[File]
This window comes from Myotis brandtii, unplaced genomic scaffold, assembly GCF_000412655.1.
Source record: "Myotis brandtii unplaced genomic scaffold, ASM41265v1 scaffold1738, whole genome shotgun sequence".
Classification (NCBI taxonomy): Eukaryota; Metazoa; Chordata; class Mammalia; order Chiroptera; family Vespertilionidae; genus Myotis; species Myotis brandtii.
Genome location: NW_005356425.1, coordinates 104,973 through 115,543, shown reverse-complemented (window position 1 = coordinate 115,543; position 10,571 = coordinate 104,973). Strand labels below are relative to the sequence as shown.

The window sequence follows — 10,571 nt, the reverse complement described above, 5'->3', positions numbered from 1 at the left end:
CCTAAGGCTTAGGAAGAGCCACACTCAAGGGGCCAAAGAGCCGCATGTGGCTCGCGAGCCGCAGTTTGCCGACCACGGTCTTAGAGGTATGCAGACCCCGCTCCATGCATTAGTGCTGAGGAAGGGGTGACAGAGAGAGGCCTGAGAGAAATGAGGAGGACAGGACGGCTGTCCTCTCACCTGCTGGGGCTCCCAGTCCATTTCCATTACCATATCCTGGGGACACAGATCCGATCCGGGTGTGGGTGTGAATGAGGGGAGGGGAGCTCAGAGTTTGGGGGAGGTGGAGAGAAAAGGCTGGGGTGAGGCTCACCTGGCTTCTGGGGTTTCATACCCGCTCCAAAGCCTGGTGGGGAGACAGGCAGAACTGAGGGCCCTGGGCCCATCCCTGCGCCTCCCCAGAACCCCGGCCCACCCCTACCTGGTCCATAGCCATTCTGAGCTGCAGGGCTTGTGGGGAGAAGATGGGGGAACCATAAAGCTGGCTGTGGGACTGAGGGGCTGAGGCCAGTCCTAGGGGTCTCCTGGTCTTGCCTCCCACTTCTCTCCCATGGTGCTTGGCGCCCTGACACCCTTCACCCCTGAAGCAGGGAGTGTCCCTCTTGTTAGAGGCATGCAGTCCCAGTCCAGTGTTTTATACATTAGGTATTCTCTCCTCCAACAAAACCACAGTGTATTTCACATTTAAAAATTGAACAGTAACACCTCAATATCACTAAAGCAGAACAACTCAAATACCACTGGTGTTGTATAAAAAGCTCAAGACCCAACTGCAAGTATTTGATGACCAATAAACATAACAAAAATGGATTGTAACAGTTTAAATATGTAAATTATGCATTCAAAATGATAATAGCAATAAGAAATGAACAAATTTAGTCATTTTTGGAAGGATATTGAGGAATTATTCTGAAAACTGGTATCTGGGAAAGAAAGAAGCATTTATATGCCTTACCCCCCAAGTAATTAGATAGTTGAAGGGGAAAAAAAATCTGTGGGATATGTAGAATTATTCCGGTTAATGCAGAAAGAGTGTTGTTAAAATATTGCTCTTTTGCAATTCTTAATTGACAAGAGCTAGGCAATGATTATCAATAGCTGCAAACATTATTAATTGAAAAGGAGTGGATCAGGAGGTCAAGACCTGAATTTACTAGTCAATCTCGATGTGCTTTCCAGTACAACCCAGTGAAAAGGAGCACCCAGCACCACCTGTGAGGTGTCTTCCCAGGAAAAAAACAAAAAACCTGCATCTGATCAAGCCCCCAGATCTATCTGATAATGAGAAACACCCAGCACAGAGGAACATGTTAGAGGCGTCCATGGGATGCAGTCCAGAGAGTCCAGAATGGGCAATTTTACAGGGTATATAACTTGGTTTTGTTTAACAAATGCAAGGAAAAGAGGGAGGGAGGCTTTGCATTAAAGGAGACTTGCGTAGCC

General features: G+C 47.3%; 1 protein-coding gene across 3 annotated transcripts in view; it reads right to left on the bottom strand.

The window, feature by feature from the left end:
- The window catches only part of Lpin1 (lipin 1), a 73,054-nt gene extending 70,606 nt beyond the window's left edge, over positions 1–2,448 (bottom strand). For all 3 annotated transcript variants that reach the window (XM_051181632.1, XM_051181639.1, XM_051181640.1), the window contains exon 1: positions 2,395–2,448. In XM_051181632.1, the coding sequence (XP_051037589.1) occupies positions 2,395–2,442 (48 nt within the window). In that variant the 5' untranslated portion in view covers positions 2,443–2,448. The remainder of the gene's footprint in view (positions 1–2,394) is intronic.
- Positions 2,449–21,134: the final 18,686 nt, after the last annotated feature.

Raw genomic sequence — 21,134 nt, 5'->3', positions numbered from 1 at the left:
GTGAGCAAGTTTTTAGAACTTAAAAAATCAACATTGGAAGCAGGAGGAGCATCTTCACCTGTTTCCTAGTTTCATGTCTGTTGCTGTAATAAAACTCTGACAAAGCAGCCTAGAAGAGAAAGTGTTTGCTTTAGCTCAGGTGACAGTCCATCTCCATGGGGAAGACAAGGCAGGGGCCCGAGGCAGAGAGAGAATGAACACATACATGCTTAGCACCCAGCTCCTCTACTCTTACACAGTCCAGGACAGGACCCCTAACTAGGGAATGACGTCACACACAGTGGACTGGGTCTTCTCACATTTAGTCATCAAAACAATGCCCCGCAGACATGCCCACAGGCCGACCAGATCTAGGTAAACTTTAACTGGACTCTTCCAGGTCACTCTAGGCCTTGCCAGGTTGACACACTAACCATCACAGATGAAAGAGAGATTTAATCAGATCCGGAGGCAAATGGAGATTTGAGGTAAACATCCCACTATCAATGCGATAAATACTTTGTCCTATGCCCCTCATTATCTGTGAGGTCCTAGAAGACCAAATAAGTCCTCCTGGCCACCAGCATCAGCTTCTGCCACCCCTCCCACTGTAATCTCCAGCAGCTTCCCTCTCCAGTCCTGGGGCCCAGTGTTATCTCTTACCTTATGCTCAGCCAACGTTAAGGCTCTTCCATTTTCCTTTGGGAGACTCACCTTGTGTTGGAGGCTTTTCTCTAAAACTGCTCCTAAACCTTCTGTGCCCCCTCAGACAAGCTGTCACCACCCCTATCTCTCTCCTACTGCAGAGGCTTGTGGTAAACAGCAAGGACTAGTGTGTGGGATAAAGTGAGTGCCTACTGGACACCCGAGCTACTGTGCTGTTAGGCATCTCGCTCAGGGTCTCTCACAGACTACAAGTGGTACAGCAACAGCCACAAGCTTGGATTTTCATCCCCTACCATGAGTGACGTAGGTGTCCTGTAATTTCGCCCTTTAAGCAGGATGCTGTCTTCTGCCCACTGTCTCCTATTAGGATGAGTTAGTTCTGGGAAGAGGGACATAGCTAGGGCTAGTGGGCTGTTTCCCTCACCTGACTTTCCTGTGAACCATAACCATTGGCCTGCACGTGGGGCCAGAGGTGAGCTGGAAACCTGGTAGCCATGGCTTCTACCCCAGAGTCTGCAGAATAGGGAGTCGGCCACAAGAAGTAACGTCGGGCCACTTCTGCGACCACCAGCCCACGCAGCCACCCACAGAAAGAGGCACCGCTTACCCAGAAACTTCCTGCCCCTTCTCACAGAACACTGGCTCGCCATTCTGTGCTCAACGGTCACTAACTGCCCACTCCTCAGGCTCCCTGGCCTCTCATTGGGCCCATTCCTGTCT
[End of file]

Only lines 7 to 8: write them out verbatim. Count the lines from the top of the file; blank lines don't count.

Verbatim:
General features: G+C 47.3%; 1 protein-coding gene across 3 annotated transcripts in view; it reads right to left on the bottom strand.

The window, feature by feature from the left end: